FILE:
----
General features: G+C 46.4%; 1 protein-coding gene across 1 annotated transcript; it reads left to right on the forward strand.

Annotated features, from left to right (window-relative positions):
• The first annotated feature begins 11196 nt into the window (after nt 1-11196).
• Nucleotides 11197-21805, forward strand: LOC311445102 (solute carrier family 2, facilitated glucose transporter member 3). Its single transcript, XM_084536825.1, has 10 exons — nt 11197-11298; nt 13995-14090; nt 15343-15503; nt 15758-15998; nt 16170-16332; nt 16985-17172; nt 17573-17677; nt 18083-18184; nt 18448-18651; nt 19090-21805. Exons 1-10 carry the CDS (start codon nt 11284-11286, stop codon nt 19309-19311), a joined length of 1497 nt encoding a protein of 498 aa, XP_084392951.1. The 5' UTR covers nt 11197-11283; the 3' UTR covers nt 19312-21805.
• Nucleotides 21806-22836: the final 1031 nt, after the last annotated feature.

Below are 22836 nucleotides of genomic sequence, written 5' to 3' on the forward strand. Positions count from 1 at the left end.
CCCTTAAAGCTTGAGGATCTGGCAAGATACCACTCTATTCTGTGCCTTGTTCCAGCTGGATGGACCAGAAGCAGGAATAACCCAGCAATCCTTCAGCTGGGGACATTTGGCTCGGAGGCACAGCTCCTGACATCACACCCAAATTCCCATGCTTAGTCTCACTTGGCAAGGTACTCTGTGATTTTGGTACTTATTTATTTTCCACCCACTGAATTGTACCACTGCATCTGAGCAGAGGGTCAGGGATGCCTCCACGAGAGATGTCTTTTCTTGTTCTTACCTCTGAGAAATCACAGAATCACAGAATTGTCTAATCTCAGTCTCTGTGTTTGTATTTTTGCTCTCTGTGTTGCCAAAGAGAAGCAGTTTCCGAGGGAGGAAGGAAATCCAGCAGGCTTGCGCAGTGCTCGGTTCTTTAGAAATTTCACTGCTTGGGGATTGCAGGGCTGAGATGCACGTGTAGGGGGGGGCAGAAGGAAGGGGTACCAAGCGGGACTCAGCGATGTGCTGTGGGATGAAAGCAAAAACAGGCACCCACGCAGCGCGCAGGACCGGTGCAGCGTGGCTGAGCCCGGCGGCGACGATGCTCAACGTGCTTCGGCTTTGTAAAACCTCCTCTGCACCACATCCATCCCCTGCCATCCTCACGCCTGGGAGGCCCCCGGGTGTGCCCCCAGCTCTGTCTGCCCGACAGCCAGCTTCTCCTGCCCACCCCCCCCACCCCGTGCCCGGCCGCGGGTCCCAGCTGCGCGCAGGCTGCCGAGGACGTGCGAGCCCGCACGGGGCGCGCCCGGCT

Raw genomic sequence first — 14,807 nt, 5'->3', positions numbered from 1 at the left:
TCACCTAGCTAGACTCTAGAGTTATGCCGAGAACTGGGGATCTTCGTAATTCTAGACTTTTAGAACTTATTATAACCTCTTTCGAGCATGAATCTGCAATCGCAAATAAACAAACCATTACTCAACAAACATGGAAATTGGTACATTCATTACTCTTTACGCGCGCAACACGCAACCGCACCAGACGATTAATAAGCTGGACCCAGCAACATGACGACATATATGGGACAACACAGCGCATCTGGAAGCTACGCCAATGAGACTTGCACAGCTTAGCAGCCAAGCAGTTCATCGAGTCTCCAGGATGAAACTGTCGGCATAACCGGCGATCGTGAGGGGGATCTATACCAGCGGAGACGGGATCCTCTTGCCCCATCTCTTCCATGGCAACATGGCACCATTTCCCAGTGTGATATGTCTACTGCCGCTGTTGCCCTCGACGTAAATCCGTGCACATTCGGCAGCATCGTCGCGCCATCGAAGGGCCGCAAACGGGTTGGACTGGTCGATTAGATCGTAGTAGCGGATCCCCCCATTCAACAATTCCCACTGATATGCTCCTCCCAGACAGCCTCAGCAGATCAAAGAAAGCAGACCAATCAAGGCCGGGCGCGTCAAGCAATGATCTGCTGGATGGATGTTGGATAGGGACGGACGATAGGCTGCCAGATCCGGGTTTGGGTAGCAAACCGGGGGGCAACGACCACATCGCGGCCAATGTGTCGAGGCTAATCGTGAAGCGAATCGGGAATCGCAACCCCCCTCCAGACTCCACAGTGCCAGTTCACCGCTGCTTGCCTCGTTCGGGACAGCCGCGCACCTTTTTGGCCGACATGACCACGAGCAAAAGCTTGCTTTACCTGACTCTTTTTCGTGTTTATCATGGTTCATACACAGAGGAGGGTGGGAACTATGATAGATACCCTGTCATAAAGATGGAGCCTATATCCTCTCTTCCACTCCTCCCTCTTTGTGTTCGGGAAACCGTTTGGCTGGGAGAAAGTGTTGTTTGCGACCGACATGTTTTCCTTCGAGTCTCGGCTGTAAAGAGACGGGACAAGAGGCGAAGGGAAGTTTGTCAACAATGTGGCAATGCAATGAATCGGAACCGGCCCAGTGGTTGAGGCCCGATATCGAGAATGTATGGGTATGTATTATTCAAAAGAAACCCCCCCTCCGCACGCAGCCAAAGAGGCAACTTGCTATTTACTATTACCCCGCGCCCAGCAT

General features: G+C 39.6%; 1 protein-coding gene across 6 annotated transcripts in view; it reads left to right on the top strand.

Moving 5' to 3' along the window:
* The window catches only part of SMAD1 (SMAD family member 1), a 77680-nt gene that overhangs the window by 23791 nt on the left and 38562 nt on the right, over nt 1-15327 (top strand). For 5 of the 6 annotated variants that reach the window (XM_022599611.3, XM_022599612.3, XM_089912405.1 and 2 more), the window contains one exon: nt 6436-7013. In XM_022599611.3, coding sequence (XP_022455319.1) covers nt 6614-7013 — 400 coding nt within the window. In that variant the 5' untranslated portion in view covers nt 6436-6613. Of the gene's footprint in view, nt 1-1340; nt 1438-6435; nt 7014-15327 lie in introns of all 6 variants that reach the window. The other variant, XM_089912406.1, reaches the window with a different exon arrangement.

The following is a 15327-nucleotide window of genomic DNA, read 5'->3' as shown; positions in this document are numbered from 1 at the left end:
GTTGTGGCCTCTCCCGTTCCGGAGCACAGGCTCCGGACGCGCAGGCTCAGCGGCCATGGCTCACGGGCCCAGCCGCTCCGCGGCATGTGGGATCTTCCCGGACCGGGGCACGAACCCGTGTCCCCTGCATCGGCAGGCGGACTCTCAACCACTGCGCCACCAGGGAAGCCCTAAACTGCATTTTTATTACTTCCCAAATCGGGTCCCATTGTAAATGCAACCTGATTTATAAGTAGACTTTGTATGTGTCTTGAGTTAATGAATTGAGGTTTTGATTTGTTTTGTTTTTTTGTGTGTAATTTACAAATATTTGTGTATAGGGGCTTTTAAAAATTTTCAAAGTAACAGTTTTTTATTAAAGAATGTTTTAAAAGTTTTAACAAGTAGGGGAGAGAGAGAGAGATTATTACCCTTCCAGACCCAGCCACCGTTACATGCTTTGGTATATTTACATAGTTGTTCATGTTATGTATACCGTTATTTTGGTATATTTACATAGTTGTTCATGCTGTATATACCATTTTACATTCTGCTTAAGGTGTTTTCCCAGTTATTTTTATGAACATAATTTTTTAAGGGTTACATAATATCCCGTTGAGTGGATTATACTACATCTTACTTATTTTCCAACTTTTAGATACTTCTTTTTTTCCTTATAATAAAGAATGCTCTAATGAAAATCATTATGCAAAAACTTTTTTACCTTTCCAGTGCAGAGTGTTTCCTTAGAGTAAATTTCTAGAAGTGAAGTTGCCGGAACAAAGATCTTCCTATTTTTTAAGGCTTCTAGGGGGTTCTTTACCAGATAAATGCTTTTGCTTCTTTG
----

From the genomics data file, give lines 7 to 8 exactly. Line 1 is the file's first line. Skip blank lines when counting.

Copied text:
CCCTTAAAGCTTGAGGATCTGGCAAGATACCACTCTATTCTGTGCCTTGTTCCAGCTGGATGGACCAGAAGCAGGAATAACCCAGCAATCCTTCAGCTGGGGACATTTGGCTCGGAGGCACAGCTCCTGACATCACACCCAAATTCCCATGCTTAGTCTCACTTGGCAAGGTACTCTGTGATTTTGGTACTTATTTATTTTCCACCCACTGAATTGTACCACTGCATCTGAGCAGAGGGTCAGGGATGCCTCCACGAGAGATGTCTTTTCTTGTTCTTACCTCTGAGAAATCACAGAATCACAGAATTGTCTAATCTCAGTCTCTGTGTTTGTATTTTTGCTCTCTGTGTTGCCAAAGAGAAGCAGTTTCCGAGGGAGGAAGGAAATCCAGCAGGCTTGCGCAGTGCTCGGTTCTTTAGAAATTTCACTGCTTGGGGATTGCAGGGCTGAGATGCACGTGTAGGGGGGGGCAGAAGGAAGGGGTACCAAGCGGGACTCAGCGATGTGCTGTGGGATGAAAGCAAAAACAGGCACCCACGCAGCGCGCAGGACCGGTGCAGCGTGGCTGAGCCCGGCGGCGACGATGCTCAACGTGCTTCGGCTTTGTAAAACCTCCTCTGCACCACATCCATCCCCTGCCATCCTCACGCCTGGGAGGCCCCCGGGTGTGCCCCCAGCTCTGTCTGCCCGACAGCCAGCTTCTCCTGCCCACCCCCCCCACCCCGTGCCCGGCCGCGGGTCCCAGCTGCGCGCAGGCTGCCGAGGACGTGCGAGCCCGCACGGGGCGCGCCCGGCT

Raw genomic sequence first — 14,807 nt, 5'->3', positions numbered from 1 at the left: